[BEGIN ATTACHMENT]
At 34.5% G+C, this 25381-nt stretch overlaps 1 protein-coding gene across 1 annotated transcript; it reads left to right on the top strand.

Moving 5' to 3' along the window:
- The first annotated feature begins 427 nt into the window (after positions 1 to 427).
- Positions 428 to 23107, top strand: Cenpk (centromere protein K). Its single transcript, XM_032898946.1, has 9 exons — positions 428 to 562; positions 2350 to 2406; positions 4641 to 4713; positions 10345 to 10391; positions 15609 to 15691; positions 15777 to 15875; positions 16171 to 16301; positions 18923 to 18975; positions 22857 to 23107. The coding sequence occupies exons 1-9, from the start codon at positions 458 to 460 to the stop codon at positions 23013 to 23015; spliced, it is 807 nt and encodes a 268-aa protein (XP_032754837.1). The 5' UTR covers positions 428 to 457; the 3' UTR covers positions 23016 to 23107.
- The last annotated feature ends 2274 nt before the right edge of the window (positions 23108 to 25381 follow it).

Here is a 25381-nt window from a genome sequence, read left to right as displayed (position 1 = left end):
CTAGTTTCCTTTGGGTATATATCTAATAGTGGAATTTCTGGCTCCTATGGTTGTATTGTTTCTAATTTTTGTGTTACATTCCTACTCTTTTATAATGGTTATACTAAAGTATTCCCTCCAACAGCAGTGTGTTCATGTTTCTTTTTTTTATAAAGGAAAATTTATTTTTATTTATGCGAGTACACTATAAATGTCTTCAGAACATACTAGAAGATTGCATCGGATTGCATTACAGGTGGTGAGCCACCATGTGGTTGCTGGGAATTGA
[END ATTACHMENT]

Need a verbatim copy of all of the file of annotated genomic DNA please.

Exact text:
At 34.5% G+C, this 25381-nt stretch overlaps 1 protein-coding gene across 1 annotated transcript; it reads left to right on the top strand.

Moving 5' to 3' along the window:
- The first annotated feature begins 427 nt into the window (after positions 1 to 427).
- Positions 428 to 23107, top strand: Cenpk (centromere protein K). Its single transcript, XM_032898946.1, has 9 exons — positions 428 to 562; positions 2350 to 2406; positions 4641 to 4713; positions 10345 to 10391; positions 15609 to 15691; positions 15777 to 15875; positions 16171 to 16301; positions 18923 to 18975; positions 22857 to 23107. The coding sequence occupies exons 1-9, from the start codon at positions 458 to 460 to the stop codon at positions 23013 to 23015; spliced, it is 807 nt and encodes a 268-aa protein (XP_032754837.1). The 5' UTR covers positions 428 to 457; the 3' UTR covers positions 23016 to 23107.
- The last annotated feature ends 2274 nt before the right edge of the window (positions 23108 to 25381 follow it).

Here is a 25381-nt window from a genome sequence, read left to right as displayed (position 1 = left end):
CTAGTTTCCTTTGGGTATATATCTAATAGTGGAATTTCTGGCTCCTATGGTTGTATTGTTTCTAATTTTTGTGTTACATTCCTACTCTTTTATAATGGTTATACTAAAGTATTCCCTCCAACAGCAGTGTGTTCATGTTTCTTTTTTTTATAAAGGAAAATTTATTTTTATTTATGCGAGTACACTATAAATGTCTTCAGAACATACTAGAAGATTGCATCGGATTGCATTACAGGTGGTGAGCCACCATGTGGTTGCTGGGAATTGA